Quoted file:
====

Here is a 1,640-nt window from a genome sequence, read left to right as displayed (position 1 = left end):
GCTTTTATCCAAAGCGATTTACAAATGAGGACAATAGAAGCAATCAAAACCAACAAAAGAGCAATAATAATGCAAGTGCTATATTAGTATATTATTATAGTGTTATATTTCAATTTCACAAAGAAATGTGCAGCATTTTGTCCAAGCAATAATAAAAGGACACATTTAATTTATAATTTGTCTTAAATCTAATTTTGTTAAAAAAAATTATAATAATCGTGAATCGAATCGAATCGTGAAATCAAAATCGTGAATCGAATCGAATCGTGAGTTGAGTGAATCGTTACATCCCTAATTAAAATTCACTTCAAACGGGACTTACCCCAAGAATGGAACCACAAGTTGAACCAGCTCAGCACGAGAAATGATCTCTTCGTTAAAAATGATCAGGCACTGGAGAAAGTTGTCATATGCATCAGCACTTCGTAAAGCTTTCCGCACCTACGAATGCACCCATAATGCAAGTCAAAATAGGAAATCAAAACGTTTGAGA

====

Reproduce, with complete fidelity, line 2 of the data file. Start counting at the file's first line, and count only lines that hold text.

GCTTTTATCCAAAGCGATTTACAAATGAGGACAATAGAAGCAATCAAAACCAACAAAAGAGCAATAATAATGCAAGTGCTATATTAGTATATTATTATAGTGTTATATTTCAATTTCACAAAGAAATGTGCAGCATTTTGTCCAAGCAATAATAAAAGGACACATTTAATTTATAATTTGTCTTAAATCTAATTTTGTTAAAAAAAATTATAATAATCGTGAATCGAATCGAATCGTGAAATCAAAATCGTGAATCGAATCGAATCGTGAGTTGAGTGAATCGTTACATCCCTAATTAAAATTCACTTCAAACGGGACTTACCCCAAGAATGGAACCACAAGTTGAACCAGCTCAGCACGAGAAATGATCTCTTCGTTAAAAATGATCAGGCACTGGAGAAAGTTGTCATATGCATCAGCACTTCGTAAAGCTTTCCGCACCTACGAATGCACCCATAATGCAAGTCAAAATAGGAAATCAAAACGTTTGAGA